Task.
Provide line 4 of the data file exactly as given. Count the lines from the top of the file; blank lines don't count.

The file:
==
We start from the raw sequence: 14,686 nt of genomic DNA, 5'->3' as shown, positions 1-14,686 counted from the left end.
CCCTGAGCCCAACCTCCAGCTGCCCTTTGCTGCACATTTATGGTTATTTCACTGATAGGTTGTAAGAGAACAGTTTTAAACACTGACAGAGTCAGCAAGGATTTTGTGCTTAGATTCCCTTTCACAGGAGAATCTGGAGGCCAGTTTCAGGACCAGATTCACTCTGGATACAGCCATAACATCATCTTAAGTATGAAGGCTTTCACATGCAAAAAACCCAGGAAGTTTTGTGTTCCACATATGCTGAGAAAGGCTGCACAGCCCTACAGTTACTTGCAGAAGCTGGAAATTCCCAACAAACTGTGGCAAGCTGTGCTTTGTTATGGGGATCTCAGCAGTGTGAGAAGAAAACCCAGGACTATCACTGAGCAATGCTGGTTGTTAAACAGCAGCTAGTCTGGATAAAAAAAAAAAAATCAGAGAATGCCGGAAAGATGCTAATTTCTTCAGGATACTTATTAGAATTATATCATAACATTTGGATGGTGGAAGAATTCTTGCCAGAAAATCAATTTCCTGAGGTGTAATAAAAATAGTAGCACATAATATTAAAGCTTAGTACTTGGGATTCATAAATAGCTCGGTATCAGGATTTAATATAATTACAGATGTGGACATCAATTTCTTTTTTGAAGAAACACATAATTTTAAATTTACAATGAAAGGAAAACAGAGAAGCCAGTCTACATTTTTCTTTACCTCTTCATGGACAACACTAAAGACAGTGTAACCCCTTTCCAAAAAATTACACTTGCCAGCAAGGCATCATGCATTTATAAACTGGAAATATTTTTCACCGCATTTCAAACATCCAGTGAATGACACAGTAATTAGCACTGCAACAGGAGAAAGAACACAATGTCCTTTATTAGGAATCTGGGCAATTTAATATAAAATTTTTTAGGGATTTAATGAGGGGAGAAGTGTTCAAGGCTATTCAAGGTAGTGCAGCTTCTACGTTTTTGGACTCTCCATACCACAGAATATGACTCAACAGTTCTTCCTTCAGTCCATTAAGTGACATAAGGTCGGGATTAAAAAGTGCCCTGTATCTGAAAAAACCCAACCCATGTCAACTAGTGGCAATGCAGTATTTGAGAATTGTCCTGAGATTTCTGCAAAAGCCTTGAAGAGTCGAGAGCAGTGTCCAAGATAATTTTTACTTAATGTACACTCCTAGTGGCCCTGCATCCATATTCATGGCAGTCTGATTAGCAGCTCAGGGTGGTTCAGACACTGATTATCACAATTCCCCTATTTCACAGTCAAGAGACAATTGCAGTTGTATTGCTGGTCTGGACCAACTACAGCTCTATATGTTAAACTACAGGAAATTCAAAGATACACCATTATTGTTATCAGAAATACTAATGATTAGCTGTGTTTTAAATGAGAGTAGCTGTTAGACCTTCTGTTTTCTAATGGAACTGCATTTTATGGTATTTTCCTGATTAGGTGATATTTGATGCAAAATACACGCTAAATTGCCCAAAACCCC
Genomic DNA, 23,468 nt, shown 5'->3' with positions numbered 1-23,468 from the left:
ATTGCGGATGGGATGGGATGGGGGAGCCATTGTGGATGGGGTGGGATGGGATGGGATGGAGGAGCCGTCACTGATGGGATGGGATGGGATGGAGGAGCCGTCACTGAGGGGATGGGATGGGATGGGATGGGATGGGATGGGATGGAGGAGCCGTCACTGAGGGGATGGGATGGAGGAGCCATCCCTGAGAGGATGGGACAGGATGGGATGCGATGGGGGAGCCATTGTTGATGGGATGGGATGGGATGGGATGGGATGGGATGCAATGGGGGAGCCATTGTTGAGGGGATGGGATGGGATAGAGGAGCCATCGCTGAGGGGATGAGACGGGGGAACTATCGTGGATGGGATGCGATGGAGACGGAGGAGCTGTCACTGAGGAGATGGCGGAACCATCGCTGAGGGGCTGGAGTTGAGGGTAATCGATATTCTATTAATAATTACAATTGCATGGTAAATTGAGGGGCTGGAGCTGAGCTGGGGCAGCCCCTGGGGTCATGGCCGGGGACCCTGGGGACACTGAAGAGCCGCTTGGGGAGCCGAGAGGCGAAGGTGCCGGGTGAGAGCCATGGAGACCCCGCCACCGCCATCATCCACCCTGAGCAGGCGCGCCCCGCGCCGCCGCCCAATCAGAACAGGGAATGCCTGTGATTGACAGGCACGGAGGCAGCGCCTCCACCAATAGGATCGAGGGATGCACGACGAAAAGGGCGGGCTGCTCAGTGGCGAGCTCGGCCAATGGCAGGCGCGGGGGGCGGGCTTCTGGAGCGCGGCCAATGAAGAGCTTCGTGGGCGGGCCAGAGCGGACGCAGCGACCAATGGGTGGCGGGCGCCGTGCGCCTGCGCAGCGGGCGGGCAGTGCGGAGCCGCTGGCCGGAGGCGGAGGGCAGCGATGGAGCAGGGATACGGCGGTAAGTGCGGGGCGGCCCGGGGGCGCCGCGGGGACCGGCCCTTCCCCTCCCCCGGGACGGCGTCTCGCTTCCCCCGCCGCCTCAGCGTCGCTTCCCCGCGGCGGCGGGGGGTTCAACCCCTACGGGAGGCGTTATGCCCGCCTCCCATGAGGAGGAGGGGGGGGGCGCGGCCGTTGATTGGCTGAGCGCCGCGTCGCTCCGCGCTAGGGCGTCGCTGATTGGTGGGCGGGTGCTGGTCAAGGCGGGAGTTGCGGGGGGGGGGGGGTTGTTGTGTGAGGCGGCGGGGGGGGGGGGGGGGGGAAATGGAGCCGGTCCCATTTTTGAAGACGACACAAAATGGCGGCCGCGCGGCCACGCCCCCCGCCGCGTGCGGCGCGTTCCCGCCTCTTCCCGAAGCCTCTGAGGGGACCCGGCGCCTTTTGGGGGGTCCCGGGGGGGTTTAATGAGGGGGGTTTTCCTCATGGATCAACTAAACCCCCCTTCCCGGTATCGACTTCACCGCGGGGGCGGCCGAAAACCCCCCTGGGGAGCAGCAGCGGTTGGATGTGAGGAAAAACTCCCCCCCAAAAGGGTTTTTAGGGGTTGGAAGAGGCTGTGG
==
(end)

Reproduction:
ATTGCGGATGGGATGGGATGGGGGAGCCATTGTGGATGGGGTGGGATGGGATGGGATGGAGGAGCCGTCACTGATGGGATGGGATGGGATGGAGGAGCCGTCACTGAGGGGATGGGATGGGATGGGATGGGATGGGATGGGATGGAGGAGCCGTCACTGAGGGGATGGGATGGAGGAGCCATCCCTGAGAGGATGGGACAGGATGGGATGCGATGGGGGAGCCATTGTTGATGGGATGGGATGGGATGGGATGGGATGGGATGCAATGGGGGAGCCATTGTTGAGGGGATGGGATGGGATAGAGGAGCCATCGCTGAGGGGATGAGACGGGGGAACTATCGTGGATGGGATGCGATGGAGACGGAGGAGCTGTCACTGAGGAGATGGCGGAACCATCGCTGAGGGGCTGGAGTTGAGGGTAATCGATATTCTATTAATAATTACAATTGCATGGTAAATTGAGGGGCTGGAGCTGAGCTGGGGCAGCCCCTGGGGTCATGGCCGGGGACCCTGGGGACACTGAAGAGCCGCTTGGGGAGCCGAGAGGCGAAGGTGCCGGGTGAGAGCCATGGAGACCCCGCCACCGCCATCATCCACCCTGAGCAGGCGCGCCCCGCGCCGCCGCCCAATCAGAACAGGGAATGCCTGTGATTGACAGGCACGGAGGCAGCGCCTCCACCAATAGGATCGAGGGATGCACGACGAAAAGGGCGGGCTGCTCAGTGGCGAGCTCGGCCAATGGCAGGCGCGGGGGGCGGGCTTCTGGAGCGCGGCCAATGAAGAGCTTCGTGGGCGGGCCAGAGCGGACGCAGCGACCAATGGGTGGCGGGCGCCGTGCGCCTGCGCAGCGGGCGGGCAGTGCGGAGCCGCTGGCCGGAGGCGGAGGGCAGCGATGGAGCAGGGATACGGCGGTAAGTGCGGGGCGGCCCGGGGGCGCCGCGGGGACCGGCCCTTCCCCTCCCCCGGGACGGCGTCTCGCTTCCCCCGCCGCCTCAGCGTCGCTTCCCCGCGGCGGCGGGGGGTTCAACCCCTACGGGAGGCGTTATGCCCGCCTCCCATGAGGAGGAGGGGGGGGGCGCGGCCGTTGATTGGCTGAGCGCCGCGTCGCTCCGCGCTAGGGCGTCGCTGATTGGTGGGCGGGTGCTGGTCAAGGCGGGAGTTGCGGGGGGGGGGGGGTTGTTGTGTGAGGCGGCGGGGGGGGGGGGGGGGGGAAATGGAGCCGGTCCCATTTTTGAAGACGACACAAAATGGCGGCCGCGCGGCCACGCCCCCCGCCGCGTGCGGCGCGTTCCCGCCTCTTCCCGAAGCCTCTGAGGGGACCCGGCGCCTTTTGGGGGGTCCCGGGGGGGTTTAATGAGGGGGGTTTTCCTCATGGATCAACTAAACCCCCCTTCCCGGTATCGACTTCACCGCGGGGGCGGCCGAAAACCCCCCTGGGGAGCAGCAGCGGTTGGATGTGAGGAAAAACTCCCCCCCAAAAGGGTTTTTAGGGGTTGGAAGAGGCTGTGG